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You Shall Not Pass: WA, OK and FL Privacy Bills at a Standstill

The influx of states proposing and voting on privacy bills has been a good sign for consumers that lawmakers are concerned about data privacy. But at this point, we’ve only seen California, Virginia, and Nevada actually succeed in passing such legislation. Since more states are addressing consumer data privacy, we want to dive into why some aren’t passing the first, second, or even third time.

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CPRA is Inches Away from the November Ballot

California Privacy Rights Act (CPRA)
The California Privacy Rights Act (CPRA) inches closer and closer to the November 2020 ballot. With the number of signatures being verified, Los Angeles County was the latest county added to the statistical total of 75 percent. The current status stands at an impressive 78 percent of the overall signatures confirmed so far. Although not entirely in the clear, it appears that the CPRA ballot initiative will likely make it to the 2020 ballot, which means additional updates to the existing CCPA law are possible.

CPRA Revamps Consumer Privacy Law
The CPRA is often referred to as “CCPA 2.0,” and will revamp consumer privacy law in California by expanding on the privacy protections set in place by CCPA. The expansion will allow consumers the right to stop businesses from using sensitive personal information, increases safeguards for children's privacy by tripling the fines associated with the collecting and selling of a child’s private data, extends the exemption for employment data, and establishes an enforcement body in the California Privacy Protection Agency.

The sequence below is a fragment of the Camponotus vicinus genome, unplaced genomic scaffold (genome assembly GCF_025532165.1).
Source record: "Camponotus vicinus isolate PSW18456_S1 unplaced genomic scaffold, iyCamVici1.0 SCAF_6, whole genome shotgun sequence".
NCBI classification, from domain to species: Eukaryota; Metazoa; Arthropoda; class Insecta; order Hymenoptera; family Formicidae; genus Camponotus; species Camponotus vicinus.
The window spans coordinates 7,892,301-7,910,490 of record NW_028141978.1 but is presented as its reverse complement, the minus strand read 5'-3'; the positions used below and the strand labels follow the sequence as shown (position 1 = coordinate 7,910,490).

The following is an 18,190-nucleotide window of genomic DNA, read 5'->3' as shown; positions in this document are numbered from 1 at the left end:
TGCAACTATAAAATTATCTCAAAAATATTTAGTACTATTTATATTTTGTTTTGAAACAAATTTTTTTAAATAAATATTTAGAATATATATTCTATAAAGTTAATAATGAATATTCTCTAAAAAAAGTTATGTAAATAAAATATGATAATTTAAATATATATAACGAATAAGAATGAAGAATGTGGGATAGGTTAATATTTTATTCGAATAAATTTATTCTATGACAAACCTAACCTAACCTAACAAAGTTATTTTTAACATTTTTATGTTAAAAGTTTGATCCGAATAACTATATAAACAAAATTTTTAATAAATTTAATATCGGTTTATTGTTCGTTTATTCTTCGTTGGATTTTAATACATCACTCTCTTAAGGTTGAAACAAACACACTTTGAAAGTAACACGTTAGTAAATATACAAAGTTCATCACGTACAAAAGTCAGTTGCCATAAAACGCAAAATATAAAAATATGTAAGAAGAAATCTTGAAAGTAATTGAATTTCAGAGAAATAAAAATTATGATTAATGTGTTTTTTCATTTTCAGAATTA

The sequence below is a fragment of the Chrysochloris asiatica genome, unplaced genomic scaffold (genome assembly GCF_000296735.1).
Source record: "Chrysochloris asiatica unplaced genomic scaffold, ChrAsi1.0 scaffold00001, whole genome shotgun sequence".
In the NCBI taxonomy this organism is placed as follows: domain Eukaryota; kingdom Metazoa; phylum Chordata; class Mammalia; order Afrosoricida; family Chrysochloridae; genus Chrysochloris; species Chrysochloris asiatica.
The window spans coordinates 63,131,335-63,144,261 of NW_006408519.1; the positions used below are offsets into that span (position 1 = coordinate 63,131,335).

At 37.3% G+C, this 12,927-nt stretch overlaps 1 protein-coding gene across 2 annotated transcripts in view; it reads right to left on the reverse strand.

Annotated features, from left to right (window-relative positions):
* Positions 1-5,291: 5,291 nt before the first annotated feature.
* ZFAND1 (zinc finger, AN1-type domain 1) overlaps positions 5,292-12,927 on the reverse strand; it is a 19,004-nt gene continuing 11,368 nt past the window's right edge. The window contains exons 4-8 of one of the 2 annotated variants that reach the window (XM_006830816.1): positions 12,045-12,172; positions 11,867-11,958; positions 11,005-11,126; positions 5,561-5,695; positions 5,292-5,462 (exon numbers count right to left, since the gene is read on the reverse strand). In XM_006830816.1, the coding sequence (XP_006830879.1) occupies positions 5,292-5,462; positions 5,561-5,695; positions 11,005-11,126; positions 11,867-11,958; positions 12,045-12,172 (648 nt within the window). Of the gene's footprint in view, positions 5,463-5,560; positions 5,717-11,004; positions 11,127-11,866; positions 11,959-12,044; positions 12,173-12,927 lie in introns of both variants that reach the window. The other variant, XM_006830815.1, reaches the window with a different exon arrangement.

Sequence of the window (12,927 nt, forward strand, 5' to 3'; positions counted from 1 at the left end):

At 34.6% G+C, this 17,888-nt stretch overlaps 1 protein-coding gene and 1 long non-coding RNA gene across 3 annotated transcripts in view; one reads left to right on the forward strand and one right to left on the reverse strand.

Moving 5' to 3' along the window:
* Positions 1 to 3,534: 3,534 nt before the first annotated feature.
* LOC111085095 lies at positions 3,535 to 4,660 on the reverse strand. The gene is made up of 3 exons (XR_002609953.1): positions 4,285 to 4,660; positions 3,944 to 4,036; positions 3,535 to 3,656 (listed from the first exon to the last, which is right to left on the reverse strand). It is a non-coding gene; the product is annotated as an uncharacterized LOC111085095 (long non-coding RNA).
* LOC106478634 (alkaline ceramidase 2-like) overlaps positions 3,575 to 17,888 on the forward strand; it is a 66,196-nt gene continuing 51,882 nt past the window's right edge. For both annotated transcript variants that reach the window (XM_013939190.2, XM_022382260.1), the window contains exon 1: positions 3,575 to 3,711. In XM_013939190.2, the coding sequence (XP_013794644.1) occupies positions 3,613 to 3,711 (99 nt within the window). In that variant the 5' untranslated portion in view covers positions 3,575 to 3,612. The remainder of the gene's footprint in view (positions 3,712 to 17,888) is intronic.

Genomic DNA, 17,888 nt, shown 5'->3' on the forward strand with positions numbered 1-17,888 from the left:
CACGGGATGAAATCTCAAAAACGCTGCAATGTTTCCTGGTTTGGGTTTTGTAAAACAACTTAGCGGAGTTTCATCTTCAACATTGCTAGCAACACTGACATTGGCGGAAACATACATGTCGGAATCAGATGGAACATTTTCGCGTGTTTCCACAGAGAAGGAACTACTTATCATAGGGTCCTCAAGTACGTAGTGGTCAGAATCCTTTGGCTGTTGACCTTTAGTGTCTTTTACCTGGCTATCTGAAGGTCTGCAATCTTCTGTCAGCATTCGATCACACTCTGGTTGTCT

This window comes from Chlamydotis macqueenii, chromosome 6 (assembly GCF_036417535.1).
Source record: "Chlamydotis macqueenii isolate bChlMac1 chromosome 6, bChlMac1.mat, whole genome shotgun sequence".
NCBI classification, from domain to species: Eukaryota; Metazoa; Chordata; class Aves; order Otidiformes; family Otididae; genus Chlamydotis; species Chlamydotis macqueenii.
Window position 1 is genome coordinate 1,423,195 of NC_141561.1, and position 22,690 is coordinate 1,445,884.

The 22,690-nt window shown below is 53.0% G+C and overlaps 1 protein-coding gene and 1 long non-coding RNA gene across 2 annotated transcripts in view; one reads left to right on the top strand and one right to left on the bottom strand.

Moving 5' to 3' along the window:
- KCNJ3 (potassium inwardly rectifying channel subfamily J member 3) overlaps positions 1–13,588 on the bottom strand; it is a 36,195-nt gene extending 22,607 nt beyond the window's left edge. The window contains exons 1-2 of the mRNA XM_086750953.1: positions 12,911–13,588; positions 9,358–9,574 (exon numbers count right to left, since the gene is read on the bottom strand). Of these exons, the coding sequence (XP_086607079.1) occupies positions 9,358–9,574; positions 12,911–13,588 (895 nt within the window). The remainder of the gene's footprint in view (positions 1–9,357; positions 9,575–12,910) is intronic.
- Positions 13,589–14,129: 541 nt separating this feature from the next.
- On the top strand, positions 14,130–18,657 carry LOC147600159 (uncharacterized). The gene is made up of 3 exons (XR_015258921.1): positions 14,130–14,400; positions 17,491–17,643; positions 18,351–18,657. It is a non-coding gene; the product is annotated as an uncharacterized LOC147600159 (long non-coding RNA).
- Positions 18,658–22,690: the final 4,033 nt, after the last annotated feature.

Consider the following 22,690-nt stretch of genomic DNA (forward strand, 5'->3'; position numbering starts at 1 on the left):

CPRA Timeline
With the June 25th deadline right around the corner, the remaining CPRA signatures must be verified by this time to continue making its way to the November 2020 election. Given the outcome will not be known until November, if the CPRA provisions are enacted, it won’t go into effect until January 1, 2023.

As we make our way into summer, there is a lot for organizations to consider when it comes to privacy law. The California Attorney General (AG) remains determined to begin CCPA enforcement on July 1, 2020, with a final proposed regulations package submitted to the Office of Administrative Law. The submitted regulations will provide guidance to businesses on how they can comply with CCPA and allow consumers to exercise new rights over their personal data. Now is the time for organizations to ensure they have a strong privacy compliance solution to avoid fines and penalties associated with CCPA enforcement if they haven’t done so already.

Monique Becenti
About Monique Becenti
Monique Becenti is the Product Marketing Manager at Truyo. She has deep technical knowledge in technology with an emphasis on data privacy.
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